Zinc (mg)11.09.31.71.50.1
1 Total intake includes all core and discretionary foods and beverages; 2 Discretionary choices includes all discretionary foods and beverages (including meal replacements and sports products); 3 Discretionary beverages excludes meal replacements and sports products such as protein shakes and gels; 4 Percentage of total energy intake.
Table 2. Estimated impact of moderating, substituting and reformulating discretionary foods or beverages on mean population intake of target nutrients.
Table 2. Estimated impact of moderating, substituting and reformulating discretionary foods or beverages on mean population intake of target nutrients.
Moderation of All Discretionary Foods by 50%Moderation of All Discretionary Beverages by 50%Replacement of All Discretionary Foods with All Core Foods 2Replacement of Discretionary Beverages with Water, or Fruit and Vegetable Juices 3Reformulate All Discretionary Foods 4Reformulate All Discretionary Beverages 5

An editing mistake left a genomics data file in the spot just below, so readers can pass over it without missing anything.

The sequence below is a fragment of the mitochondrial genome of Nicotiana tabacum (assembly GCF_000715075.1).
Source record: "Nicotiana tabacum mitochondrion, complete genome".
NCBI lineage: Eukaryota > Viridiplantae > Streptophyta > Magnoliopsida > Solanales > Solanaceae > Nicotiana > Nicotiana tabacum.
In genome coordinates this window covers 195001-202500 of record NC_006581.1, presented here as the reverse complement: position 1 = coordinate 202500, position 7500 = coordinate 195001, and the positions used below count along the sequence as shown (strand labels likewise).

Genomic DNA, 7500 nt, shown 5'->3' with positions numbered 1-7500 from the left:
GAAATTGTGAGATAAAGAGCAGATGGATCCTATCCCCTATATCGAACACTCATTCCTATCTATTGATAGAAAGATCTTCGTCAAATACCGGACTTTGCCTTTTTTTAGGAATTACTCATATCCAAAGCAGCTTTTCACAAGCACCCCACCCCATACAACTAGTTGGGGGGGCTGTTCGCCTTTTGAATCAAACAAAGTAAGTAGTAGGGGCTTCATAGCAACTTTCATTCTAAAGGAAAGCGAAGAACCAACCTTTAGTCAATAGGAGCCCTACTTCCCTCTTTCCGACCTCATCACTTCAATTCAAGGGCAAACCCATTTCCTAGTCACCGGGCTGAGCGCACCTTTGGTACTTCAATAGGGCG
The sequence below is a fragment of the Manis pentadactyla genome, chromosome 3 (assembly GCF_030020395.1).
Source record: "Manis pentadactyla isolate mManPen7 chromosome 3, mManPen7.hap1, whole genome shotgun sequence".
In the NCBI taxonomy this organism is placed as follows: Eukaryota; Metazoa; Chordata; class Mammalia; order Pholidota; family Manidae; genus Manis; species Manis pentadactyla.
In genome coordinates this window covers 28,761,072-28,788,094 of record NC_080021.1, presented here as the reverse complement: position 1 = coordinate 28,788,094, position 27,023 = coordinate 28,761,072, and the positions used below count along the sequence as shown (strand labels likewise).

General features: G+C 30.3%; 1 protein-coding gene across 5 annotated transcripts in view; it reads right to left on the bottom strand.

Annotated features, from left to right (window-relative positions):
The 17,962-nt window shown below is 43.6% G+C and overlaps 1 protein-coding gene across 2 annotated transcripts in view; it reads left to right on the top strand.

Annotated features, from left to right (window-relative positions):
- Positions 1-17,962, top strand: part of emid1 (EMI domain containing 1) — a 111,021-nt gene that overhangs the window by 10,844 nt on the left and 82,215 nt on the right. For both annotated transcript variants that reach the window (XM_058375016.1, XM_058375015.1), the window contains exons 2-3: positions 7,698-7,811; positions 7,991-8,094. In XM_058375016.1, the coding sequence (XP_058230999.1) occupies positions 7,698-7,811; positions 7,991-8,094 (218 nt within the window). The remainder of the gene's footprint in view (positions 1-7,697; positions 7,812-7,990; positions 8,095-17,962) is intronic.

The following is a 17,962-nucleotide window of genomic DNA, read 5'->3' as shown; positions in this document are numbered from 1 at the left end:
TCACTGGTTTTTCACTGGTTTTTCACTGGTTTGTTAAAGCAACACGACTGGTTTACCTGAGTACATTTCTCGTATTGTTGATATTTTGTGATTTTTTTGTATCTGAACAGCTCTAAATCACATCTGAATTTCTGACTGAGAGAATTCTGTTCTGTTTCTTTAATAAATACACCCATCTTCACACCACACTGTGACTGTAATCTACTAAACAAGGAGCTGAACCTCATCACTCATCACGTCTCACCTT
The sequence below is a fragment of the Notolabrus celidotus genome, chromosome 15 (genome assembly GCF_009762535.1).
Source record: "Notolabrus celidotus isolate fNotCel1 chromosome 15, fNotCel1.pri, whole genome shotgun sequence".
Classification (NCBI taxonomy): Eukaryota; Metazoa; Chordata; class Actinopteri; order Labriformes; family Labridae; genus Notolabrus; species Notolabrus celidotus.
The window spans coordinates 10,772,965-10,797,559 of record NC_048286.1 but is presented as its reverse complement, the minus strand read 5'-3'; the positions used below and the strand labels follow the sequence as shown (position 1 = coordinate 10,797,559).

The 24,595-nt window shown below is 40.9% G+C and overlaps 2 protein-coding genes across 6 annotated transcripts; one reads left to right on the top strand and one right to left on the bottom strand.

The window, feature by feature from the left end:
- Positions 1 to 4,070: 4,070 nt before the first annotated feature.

Grams (g)3248.33080.93384.73320.83331.23329.5
Energy (kJ)7610.882768341.18291.98592.28513.9
Saturated fat (g) (% E 1)22.0 (10.9%)27.6 (12.6%)24.1 (10.9%)27.6 (12.5%)22.0 (9.6%)27.7 (12.3)
Added sugars (g) (% E)38.0 (8.4%)41.3 (8.4%)38.8 (7.8%)41.3 (8.3%)44.3 (8.6%)46.0 (9.0)
Sodium (mg)2032.12399.72233.92407.32271.22429.8
Alcohol (g) (% E)14.4 (5.5%)7.2 (2.6%)14.4 (5.0%)7.2 (2.6%)14.4 (4.9%)10.8 (3.7)
1 Modelled nutrient percentage of total energy intake; 2 Replacement of 50% of all discretionary foods with all core foods (including milk) based on a replacement ratio; 3 Replacement of 50% of discretionary beverages with water, or fruit and vegetable juices based on a replacement ratio; 4 Reformulate all discretionary foods by replacing 50% saturated fat with equivalent gram of unsaturated fat, reducing added sugars by 25% and reducing sodium by 20%; 5 Reformulate all discretionary beverages by reducing added sugars by 25% and reducing sodium by 20% and reducing alcohol by 25%.